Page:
Beijing-birthed, Toronto-dwelling vocalist-composer mingjia (she / her) writes music that’s equal parts fantastical & relatable, & performs it with courage & honesty. Seen here in a trio, she mainly performs with her chamber ensemble tortoise orchestra & other artists such as pomes, pleasure craft & pusher. I Care If You Listen describes mingjia as “(having) strong command of timbral combinations” and “one to watch”. since quarantine began mingjia has been reading Ross Gay & learning to play the guitar.


Rough Ideas: A Celebration of Ron Gaskin – October 1, 2020 – 7 PM; The late Ron Gaskin’s work touched everyone in Toronto who craved adventurous music. His rakish disposition was a fixture at live events and on the radio for decades, as he introduced this city to defining musicians in improvisation on a regular basis. Larger festivals were made better by his insightful curation, and the Music Gallery benefited from his musical sensibilities for years as a curator and host of Radio Music Gallery. He was a champion and a cheerleader for vital music. On the first night of X Avant, in which we celebrate the transmission of knowledge from one generation to the next, we come together to honour him. Join us for a Zoom wake – we invite people to share their recollections of Ron over the years, interspersed with some music from friends. As always, expect the unexpected when it comes to Ron’s wild and woolly life and times in music. To submit your name for participation, click here.

Norman Otis Richmond Interviewed by Chaka V. Grier, October 2, 2020 – 7 PM; Norman Otis Richmond is Toronto’s Black music historian emeritus. With more than 50 years in, around and beyond the music business, his work has explored art, politics and everything in between. Host of “Diasporic Music” (once on CKLN-FM, now online) and co-founder of the Toronto chapter of the Black Music Association he is expert in the many cross-currents of Black musical manifestations from jazz to traditional African to soul and much more. This event picks up where our summer “Music Gallery at Home” Interviews left off and features journalist Chaka V. Grier (NOW Magazine, Musicworks) diving deep with Otis to relate old and new stories about a continuum which only grows stronger with each passing year.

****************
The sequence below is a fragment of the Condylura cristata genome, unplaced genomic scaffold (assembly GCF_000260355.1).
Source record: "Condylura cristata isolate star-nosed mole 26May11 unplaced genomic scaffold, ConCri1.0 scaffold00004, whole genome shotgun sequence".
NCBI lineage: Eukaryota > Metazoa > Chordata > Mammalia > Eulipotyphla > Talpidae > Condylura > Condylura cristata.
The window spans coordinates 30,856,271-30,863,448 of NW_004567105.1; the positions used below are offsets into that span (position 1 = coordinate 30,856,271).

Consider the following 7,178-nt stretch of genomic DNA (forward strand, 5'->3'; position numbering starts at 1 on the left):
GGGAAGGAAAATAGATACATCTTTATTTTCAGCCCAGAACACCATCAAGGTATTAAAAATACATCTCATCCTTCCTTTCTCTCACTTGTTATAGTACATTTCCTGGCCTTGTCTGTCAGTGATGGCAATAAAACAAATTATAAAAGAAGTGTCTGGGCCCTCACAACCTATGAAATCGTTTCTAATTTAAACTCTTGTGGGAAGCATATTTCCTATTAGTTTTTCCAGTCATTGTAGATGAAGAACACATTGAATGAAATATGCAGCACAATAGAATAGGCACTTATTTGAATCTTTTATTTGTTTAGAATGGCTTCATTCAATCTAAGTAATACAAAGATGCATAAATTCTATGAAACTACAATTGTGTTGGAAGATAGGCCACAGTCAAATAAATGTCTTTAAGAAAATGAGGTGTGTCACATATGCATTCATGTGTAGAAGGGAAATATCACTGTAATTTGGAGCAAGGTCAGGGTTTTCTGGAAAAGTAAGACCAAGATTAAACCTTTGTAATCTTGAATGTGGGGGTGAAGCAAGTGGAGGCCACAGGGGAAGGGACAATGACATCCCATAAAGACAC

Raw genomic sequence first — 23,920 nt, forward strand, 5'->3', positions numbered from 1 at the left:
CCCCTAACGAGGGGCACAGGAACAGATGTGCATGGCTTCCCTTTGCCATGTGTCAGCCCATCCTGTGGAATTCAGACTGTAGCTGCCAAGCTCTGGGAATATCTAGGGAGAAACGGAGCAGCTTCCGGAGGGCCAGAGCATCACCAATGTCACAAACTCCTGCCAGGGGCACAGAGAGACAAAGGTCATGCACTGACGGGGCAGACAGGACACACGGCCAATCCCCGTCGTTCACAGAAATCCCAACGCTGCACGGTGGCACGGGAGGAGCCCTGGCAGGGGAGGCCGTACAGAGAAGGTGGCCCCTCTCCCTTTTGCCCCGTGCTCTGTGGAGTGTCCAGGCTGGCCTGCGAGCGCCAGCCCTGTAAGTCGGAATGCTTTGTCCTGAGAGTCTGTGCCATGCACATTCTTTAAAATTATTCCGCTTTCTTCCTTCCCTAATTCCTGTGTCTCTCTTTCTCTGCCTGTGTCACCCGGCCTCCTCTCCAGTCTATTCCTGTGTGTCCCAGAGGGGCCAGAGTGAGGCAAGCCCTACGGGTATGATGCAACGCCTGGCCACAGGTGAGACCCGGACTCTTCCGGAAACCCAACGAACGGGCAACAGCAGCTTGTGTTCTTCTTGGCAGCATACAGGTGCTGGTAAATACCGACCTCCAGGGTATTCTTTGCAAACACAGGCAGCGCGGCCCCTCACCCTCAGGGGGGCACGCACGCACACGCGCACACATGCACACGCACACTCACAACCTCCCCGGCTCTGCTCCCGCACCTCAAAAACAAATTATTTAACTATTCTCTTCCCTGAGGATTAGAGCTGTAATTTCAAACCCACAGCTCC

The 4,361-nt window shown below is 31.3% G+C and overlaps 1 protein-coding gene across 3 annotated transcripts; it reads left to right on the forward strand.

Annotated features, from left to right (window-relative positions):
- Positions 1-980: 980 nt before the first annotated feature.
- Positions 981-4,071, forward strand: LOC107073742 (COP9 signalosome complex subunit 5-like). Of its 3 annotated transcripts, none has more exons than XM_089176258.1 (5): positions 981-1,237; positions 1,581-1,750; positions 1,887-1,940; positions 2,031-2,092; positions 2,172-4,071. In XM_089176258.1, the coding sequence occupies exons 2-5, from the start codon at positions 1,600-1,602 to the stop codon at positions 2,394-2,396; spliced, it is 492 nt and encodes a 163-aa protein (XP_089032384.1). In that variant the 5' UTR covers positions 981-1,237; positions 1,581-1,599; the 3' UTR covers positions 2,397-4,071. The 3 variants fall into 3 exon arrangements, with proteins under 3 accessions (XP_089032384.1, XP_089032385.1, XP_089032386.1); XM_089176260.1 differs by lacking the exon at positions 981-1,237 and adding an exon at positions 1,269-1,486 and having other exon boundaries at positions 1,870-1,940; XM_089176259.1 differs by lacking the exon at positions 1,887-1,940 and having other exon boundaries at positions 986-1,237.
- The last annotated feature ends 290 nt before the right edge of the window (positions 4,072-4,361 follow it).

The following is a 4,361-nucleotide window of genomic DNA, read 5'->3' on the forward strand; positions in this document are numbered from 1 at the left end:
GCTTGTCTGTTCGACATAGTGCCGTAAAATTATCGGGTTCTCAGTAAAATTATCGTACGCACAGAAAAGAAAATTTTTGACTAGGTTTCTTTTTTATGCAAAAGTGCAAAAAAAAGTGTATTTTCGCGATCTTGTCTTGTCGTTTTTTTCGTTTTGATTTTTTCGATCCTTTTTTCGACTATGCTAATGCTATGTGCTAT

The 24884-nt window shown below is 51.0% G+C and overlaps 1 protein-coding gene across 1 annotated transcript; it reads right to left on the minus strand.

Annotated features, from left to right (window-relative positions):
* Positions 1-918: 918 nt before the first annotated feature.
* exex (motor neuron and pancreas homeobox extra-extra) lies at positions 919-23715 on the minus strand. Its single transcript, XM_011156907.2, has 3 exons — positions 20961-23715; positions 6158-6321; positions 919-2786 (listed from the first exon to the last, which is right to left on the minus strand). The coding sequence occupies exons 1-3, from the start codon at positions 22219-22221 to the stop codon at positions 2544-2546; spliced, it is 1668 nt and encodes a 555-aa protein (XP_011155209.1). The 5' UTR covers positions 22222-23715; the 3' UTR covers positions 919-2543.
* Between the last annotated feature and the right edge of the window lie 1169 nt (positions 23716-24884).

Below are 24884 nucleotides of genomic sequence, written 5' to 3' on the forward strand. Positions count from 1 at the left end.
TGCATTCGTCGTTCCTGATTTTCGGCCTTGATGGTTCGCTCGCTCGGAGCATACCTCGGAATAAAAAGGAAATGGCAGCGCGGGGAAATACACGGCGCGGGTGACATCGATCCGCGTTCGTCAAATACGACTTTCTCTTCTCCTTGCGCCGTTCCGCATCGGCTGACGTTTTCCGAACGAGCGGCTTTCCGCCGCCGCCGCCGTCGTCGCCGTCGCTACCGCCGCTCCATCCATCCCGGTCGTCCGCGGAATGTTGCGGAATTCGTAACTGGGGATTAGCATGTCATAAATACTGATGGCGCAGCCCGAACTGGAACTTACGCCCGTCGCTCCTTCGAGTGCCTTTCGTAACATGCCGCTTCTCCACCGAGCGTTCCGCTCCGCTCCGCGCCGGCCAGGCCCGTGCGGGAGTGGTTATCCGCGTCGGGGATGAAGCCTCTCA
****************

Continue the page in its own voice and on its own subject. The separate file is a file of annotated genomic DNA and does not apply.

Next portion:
The Music Gallery & Alanna Stuart’s ‘Hybrid Lab’ present
Simma: A Community Meal & Reasoning on Toronto’s Jamaican Music Imperative, October 8 2020 – 7 PM

From time, Jamaica-to-Toronto’s influential music scene has carved its own path out of necessity and sheer badness. Simma is a documentary-style conversation that gathers Jamaican-Canadian artists, selectors and media folks of different eras around a table of oxtail and Ital stew. Together, they reflect on their shared history and realize new futures.

Simma is inspired by the Bonjay vocalist and producer’s recent experience going back to her dancehall roots via Kingston, Jamaica’s music scene. From collaborating in-studio with dancehall collective Equiknoxx to witnessing legendary artist Tanya Stephens lecture at the University of the West Indies, Stuart, a first-generation Jamaican-Canadian, returned to Toronto with a desire to nurture a deeper relationship between the aspiring music city and the birthplace of bass culture. Canada has the world’s third-largest Jamaican diaspora, but, unlike cities in the UK, the country’s music industry has yet to adequately recognize and fully harness its connection to Jamaica’s cultural power. 

What would Toronto, the epicenter of Canadian music, sound like if it sufficiently nurtured this link?

For more information and media assets contact:

Sergio Elmir, Marketing Supervisor